The Consultation Paper follows on from ESMA’s decision to review and replace the 2005 CESR Recommendation on APMs with Guidelines under Article 16 of the ESMA Regulation to tackle concerns about APMs used by issuers. Those relate mainly to APMs being used in such a manner as to present a confusing or optimistic picture of their performance by removing certain negative aspects, or even where this is not the case, APMs can be misleading if they are inconsistently calculated or presented.
The proposed guidelines set out the principles that issuers must follow when presenting APMs, and are based on the requirements applicable to financial statements, as required by the IAS Regulation, mainly referring to their labelling, calculation, presentation and comparability.
The key requirements of the proposed guidelines are:
Issuers should define the APM used and its components as well as the basis of calculation adopted.
APMs should be given meaningful labels reflecting their methodology and basis of calculation in order to avoid conveying misleading messages to users.
Issuers should disclose all APMs used and their definition in an appendix to the publication.
APMs should be reconciled to the most relevant amount presented in the financial statements, separately identifying and explaining each reconciling item.
Issuers should explain the context of any APM disclosed so that users can understand what information the APM concerned is meant to provide them with.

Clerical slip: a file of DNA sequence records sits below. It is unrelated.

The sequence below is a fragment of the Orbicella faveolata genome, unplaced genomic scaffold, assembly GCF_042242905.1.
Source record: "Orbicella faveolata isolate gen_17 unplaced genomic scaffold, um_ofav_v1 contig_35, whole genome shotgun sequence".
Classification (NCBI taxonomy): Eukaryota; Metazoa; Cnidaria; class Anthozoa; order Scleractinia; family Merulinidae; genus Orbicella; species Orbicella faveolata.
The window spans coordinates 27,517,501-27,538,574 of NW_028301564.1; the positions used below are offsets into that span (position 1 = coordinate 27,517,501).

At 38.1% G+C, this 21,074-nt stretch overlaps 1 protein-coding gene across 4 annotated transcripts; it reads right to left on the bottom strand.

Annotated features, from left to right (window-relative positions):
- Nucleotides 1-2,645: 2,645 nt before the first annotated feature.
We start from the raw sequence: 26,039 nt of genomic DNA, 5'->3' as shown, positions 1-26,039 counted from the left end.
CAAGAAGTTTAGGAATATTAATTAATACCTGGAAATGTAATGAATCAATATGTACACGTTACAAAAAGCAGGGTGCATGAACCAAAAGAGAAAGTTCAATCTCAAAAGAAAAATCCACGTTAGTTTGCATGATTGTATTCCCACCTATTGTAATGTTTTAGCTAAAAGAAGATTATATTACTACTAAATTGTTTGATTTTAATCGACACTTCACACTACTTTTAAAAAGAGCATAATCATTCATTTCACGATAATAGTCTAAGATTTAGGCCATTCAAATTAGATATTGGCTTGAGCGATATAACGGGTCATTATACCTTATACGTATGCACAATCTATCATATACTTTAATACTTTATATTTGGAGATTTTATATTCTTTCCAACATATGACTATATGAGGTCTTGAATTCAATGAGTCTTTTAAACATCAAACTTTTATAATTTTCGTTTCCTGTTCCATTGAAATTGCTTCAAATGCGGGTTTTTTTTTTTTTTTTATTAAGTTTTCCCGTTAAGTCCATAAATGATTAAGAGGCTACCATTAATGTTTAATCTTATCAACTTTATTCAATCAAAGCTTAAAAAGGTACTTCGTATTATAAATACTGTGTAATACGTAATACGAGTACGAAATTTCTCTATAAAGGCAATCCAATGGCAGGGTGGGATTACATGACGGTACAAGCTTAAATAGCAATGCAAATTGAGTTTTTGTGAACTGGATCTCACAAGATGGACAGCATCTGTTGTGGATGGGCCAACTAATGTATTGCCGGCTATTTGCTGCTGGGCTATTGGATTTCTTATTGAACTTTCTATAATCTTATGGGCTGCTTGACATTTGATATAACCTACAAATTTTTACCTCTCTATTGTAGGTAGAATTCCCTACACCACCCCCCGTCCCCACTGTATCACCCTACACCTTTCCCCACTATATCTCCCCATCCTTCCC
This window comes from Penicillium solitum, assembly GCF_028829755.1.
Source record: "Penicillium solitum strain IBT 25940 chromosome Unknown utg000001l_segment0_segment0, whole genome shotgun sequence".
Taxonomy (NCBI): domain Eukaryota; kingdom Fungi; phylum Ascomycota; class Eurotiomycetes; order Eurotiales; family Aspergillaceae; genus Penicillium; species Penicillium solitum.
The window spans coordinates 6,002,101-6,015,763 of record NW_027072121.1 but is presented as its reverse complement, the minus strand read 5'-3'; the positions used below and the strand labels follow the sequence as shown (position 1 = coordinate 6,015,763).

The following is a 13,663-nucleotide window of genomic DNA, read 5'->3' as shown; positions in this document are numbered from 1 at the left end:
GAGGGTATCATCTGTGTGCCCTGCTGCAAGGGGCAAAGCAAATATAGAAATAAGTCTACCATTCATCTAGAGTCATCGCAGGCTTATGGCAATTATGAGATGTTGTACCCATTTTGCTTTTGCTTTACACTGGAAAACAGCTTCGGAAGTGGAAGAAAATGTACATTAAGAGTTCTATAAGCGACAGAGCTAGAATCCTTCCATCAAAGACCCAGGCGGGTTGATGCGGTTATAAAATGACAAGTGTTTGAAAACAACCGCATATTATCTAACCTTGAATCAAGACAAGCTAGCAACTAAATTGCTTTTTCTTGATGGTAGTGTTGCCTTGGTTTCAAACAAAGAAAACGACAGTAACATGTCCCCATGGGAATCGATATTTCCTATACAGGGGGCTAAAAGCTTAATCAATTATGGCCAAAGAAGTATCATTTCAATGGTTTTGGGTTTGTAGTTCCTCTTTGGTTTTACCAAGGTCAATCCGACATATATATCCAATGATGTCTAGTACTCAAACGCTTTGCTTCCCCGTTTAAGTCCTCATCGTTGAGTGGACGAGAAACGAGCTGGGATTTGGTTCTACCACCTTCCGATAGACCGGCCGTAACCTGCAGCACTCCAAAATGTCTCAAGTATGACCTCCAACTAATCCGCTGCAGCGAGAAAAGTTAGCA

APMs that are presented outside financial statements should be displayed with less prominence, emphasis or authority than measures directly stemming from financial statements prepared in accordance with the applicable financial reporting framework.
When an issuer chooses to present APMs, it should also provide comparatives for corresponding previous periods.
The definition and calculation of the APM should be consistent over time. If that is not the case, an issuer should explain the reasons why the definition and/or calculation of the APM has changed.
If an APM is redefined, a prior period is corrected, or the calculation of the APM changes, an issuer should provide additional information to explain those changes, the effect of the change compared to the former APM and restated comparative figures.
If an APM ceases to be used, the issuer should explain its removal and the reasons for which any newly defined APM replacing the previous one provides more reliable and relevant information on the financial performance compared with the previous one.
Steven Maijoor, ESMA Chair, said: “The proposed guidelines aim to improve the transparency and comparability of financial information published by issuers. APMs presented in an appropriate way may reduce information asymmetry among the users of financial statements. These guidelines will ensure that APMs are used and presented in a coherent fashion across the EU, which will in turn contribute to restoring confidence in the accuracy and usefulness of financial information and improve investor protection.”
The proposed guidelines would apply to issuers with securities traded on regulated markets and all competent authorities and other bodies in the EU that undertake enforcement activities under the Transparency Directive. The proposed guidelines are aligned with other regulations and guidance issued by securities regulators in the United States, Australia and Canada on this matter.
The closing date for responses is 14 May, 2014.
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